Myanmar entered into lockdown in September, and the ministry of health decided on special regulatory rules, but the regulator still had not implemented them [by late September], meaning industry could not file submissions during the lockdown.
Malaysia in lockdown was still doing device product reviews, and there were approvals ongoing. New guidance was issued for post-market surveillance, including a new form on which to record adverse events. New device advertising requirements have been delayed until 2021.
Vietnam is planning to implement new device price control rules, with the relevant text being drafted at present. Indonesia’s e-Catalogue will be back in use soon, having not been available to use for the past year. Indonesia has reduced its timeline for approvals. The Thai medtech industry is having briefings from the Thailand FDA about the new device regulation, which has not yet come into use. Industry has been eager for updates on when to submit applications under the new regulation.
Separate fast tracks, requiring specific reviews, are also in place. Their requirements are the same as for all products, but they put a real focus on the review and on a reduction in approval time. And one other important mechanism is “regulatory reliance,” i.e. using the approvals from other reputable regulatory agencies as acceptable proof of a product’s quality. The Philippines, Singapore and Malaysia have utilized this route. These are the most important learnings for regulators during this period.
On the negative side, there was a proliferation of unregistered or not-notified PPE, especially in May, June and July in the country. This is one thing the FDA has been trying to control and in fact highlighted on its website. The main source was online outlets. Online sale are in the process of being regulated.
In the past, it was purely medical logistics supplies. Now it is also about clean rooms, sterile packaging, sterilization and outsourcing. But many brand owners don’t want to go through these tedious and time consuming processes that need special skill sets, and are very costly. Outsourcing is what they want to do, a business need that Mentor Media serves.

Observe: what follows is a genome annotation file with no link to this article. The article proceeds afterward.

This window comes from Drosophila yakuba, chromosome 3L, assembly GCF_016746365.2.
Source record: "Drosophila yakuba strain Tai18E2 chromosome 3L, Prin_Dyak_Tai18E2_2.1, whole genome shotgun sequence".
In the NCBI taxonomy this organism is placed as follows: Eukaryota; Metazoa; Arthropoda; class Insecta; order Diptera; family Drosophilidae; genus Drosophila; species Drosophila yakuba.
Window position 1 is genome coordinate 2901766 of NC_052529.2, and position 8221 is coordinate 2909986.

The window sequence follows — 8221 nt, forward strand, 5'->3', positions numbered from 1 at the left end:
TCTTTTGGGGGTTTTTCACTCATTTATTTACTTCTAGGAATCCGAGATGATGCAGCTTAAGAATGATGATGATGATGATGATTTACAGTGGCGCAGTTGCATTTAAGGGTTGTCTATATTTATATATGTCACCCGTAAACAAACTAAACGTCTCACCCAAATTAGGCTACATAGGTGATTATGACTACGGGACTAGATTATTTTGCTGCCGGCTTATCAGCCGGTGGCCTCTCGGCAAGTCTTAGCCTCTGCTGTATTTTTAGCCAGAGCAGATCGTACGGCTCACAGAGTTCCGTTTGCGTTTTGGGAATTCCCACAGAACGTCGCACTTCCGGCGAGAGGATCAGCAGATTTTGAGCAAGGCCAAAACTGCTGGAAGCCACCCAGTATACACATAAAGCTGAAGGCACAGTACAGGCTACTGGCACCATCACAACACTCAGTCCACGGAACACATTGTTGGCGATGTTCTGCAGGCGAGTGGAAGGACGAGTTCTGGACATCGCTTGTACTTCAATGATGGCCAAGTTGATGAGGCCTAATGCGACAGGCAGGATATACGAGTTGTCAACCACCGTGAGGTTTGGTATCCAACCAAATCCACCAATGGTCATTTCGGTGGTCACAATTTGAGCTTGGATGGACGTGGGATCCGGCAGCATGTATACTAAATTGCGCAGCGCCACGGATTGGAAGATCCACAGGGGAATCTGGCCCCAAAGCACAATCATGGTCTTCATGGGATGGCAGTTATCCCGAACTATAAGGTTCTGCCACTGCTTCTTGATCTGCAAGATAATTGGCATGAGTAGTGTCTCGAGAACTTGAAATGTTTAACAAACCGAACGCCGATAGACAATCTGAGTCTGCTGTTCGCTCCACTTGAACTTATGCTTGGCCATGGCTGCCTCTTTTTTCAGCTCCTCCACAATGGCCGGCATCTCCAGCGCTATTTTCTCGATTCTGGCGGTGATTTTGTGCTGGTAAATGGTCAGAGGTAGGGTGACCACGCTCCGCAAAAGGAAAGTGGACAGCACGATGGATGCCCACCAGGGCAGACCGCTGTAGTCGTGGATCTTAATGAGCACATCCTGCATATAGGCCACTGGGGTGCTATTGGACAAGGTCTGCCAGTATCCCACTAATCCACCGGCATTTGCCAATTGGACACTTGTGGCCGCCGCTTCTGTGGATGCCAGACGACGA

A lot of customers prefer to use pre-validated medical packaging. But new product lines still need the requirements of a cleanroom, which is why outsourcing is the trend. There are commercial reasons as well. Global markets need to adapt. Today we have COVID-19, but we need to be nimble to change, and brand owners do too.
Chronic care and critical care are doing fairly well, as governments and hospitals are preparing for worst case scenarios and have been stocking up to ensure that there will not be a situation where they run out of supplies. Companies involved in PPE are doing really well, with masks rising in price. Singapore has encouraged local companies to source more masks. The Health Sciences Authority (HSA) requires notification of import quantities, and in many cases, these can come into the country without registration.
Over this period, a major pain point has been supply chain and logistics, and whether goods get held up at customs. We need to ensure that deliveries can still take place and that hospitals still have products. COVID-19 heralded much innovation and led to business pivots. Industry took a real hard look at digitization and automation, and how to innovate their products.
Business teams were all in one location for the first time – and that helped drive lot of innovative ideas. Use of Teams and Zoom platforms allowed us to stay in contact with customers and keep up some level of communication, although it’s not the best option.
One of the positives to come out of COVID-19 was that companies were able to see how much they could streamline processes, or drive operational excellence to ensure business sustainability. These are some of the key things that we discovered along the way, and these are the silver linings of COVID-19.